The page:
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Vancouver Film Festival 2012 Interview – REVOLUTION director Rob Stewart

REVOLUTION at VIFF
by Jason Whyte

“REVOLUTION is a call to action. I set out to make a hard-hitting documentary because I knew if more people knew what I’d seen we could change the world. In order to unlock and understand the issues behind climate change I take viewers on an adventure through 15 countries, over s four years span. It’s no longer just about sharks; it’s about saving ourselves." Director Rob Stewart on REVOLUTION which screens at this year's Vancouver International Film Festival.

Is this your first film in the Vancouver International Film Festival? Do you plan to attend Vancouver for the screenings?

This is my first time at the Vancouver International Film Festival. I’m really excited to see how the Vancouver audience reacts to REVOLUTION. I will be doing a Q&A at both the October 6th screening at 6:15 and the October 7th screening at 12:45.

Could you give me a little look into your background and what led you to the desire to want to make film?

I’ve always loved the ocean and the creatures that inhabit it. In university I studied Marine Biology and after that I became an underwater photographer. During these expeditions I discovered that the shark population was being decimated because of the demand for their fins. Making a movie was the best way to show what was happening to sharks and get the message out to a large audience. It worked! More then 100 countries and territories have banned shark finning and shark fin products since the release of SHARKWATER and that number continues to grow.

How did this project come together?

REVOLUTION started when I was at the Hong Kong premiere of SHARKWATER. A young woman asked me, “What was the point in saving sharks if the UN predicts all fish will be gone by 2048?” This question floored me; I didn’t have an answer for her. Her question really put everything in perspective, if we’re going to save sharks we’ve got to save ourselves first.

What was the biggest challenge in the making of this movie?

The biggest challenge in making Revolution was the budget. I thought funding would be easy based on the success of SHARKWATER. Originally it was easy; we had a five million dollar budget from investors. As soon as the investors sensed that the movie could be controversial they pulled the funding. The budget dropped from five million to $120,000 almost over night. I had to re-group and re-organize. I ended up making this movie by setting off across the world, with just my camera. In the end it became clear it was the only way to properly make REVOLUTION.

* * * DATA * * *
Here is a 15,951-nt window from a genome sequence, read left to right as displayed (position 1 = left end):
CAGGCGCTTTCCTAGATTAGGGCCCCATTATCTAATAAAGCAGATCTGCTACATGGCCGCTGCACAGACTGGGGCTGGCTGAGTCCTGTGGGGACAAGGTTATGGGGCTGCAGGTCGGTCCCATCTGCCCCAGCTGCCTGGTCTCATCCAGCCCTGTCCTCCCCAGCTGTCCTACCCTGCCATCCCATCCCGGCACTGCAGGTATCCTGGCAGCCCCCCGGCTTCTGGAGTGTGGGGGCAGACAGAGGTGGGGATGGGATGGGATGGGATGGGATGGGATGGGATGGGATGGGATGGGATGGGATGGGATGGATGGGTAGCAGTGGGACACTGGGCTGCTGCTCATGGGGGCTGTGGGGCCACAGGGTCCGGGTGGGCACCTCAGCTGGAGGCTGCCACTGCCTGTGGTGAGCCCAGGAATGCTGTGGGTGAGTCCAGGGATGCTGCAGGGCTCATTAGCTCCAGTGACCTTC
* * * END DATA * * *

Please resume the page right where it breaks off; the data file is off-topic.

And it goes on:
Who would you say your biggest inspirations are? Any inspirations for this film in particular?

The ocean is my biggest inspiration; it’s the one place in the world that I truly feel relaxed and at home. It was the biggest inspiration for REVOLUTION. Ocean acidification, which is caused by the burning of fossil fuels, is causing the ocean and the animals that live in it to die. I knew that I had to do something big to save the thing I love.

How important do you think the critical/media response is to film these days, be it a large production, independent film or festival title?

I think critical/media response is really important for the types of films I make and want to make in the future. The more people that see the film increase the possibilities of change. My goal is to make as many films as possible and make sure that as many people as possible see my films. There are so many environmental issues that deserve attention; I’d love to be able to make films that give these issues the attention they deserve.

If your film could play in any movie theatre or "space" in the world, which one would you choose?

I would love to see Revolution screened outdoors in a park. It would be amazing to watch Revolution in the open air, where people are enjoying the environment that we are trying to save. I think that would really put things in perspective for everyone.

No doubt there are a lot of aspiring filmmakers at film festivals who are out there curious about making a film of their own. Do you have any advice that you could provide for those looking to get a start, and especially for those with films in the festival circuit?

It may sound cliché, but don’t give up. There are a lot of obstacles filmmakers hit when making a film and getting it seen. You have to believe that your message is stronger and more important then the obstacles you face. The message in Revolution is something that everyone needs to know about. Our over consumption has left the planet in a horrible state, people need to know this because once they know they can make a change. We need to start a revolution and save ourselves!

How can people keep in touch with the film at this point in the festival circuit?

We have an official website therevolutionmovie.com and you can also reach me on my Facebook movie or personal page.

This is one of the official selections in this year’s Vancouver International Film Festival lineup. For more information on films screening at this year’s fest, showtimes, updates and other general info, point your browser to www.viff.org.

Be sure to follow instant happenings of VIFF ’12 on my Twitter account @jasonwhyte, including mini-reviews of films, comments on festival action and even a Tweetphoto or two. #viff12 is the official hashtag.

Jason Whyte, efilmcritic.com


link directly to this feature at http://www.efilmcritic.com/feature.php?feature=3440
originally posted: 10/05/12 02:31:35
last updated: 10/05/12 02:35:09
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